D. Melanogaster Heart as a Model for Cell Specification and Morphogenesis

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Developmental abnormalities have been traced to several genetic deficiencies. In studying the cellular processes these genes influence, specification and morphogenesis are two key players. Specification is the process in which one functional cell commits to a biological path of differentiation. During morphogenesis, specified cells organize and form the shape of tissues and organs. The purpose of this study was to assess whether the embryonic heart of Drosophila melanogaster is a proficient model for studying specification and morphogenesis. Cellular specification can be observed within the embryonic heart as differentiated cardiac cells can be traced and identified in the mature heart tube.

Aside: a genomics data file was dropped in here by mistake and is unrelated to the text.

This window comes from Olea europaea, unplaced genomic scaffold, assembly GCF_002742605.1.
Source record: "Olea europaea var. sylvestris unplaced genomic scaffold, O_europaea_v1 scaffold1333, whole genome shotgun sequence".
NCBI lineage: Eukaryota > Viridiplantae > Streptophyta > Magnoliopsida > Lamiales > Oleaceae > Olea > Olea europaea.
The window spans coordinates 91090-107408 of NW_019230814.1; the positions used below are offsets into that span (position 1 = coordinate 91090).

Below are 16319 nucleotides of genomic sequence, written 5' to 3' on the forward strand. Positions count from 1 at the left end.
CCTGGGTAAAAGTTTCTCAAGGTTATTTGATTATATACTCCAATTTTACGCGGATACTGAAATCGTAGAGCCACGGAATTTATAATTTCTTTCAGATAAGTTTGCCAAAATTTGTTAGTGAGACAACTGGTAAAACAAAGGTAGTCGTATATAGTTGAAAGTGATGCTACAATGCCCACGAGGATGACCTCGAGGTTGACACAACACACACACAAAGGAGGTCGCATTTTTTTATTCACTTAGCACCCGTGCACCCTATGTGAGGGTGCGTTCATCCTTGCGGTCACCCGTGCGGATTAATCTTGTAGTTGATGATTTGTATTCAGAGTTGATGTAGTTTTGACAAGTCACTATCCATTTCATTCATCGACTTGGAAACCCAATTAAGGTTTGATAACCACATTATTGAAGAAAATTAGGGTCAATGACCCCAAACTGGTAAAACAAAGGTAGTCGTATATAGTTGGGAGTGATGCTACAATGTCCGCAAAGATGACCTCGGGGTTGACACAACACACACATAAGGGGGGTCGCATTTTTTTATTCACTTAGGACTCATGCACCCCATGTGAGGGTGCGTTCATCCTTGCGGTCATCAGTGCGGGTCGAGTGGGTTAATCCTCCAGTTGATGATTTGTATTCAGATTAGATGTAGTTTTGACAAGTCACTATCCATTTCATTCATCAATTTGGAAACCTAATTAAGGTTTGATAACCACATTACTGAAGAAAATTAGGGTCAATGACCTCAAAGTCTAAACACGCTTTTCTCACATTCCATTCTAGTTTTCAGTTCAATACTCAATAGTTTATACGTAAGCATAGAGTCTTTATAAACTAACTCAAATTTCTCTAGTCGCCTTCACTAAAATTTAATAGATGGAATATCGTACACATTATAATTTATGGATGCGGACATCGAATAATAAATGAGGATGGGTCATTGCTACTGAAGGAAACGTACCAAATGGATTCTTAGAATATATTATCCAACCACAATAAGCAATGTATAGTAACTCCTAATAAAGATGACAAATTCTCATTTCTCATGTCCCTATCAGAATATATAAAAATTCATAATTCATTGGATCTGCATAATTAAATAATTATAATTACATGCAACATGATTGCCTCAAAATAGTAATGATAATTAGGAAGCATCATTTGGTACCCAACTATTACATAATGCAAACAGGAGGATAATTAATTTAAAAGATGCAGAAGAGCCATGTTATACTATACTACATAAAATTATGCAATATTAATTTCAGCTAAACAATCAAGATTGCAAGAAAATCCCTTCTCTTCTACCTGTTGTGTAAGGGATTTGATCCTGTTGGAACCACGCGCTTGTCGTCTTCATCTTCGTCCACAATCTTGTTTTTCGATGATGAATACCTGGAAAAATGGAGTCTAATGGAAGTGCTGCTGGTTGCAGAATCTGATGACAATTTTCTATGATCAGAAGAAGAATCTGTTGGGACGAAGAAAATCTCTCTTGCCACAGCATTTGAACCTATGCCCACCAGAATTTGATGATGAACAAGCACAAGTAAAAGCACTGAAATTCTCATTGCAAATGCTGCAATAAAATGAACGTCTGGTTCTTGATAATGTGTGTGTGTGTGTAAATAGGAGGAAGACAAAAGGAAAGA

Furthermore, morphogenesis is observed as migrating cell lines move toward the dorsal midline in real time. This study can be expounded upon in the future as established systems are set in place to investigate countless other genes that may cause specification or morphogenesis defects. Human homologues can then be found to these genes that are found to influence developmental pathways. Through this process, knowledge concerning human diseases can be understood and diagnosed.


As this research is intended for eventual publication, access to this file is restricted to current members of the Taylor community.

Faculty Sponsor: Dr. Jessica Vanderploeg

Department: Biology

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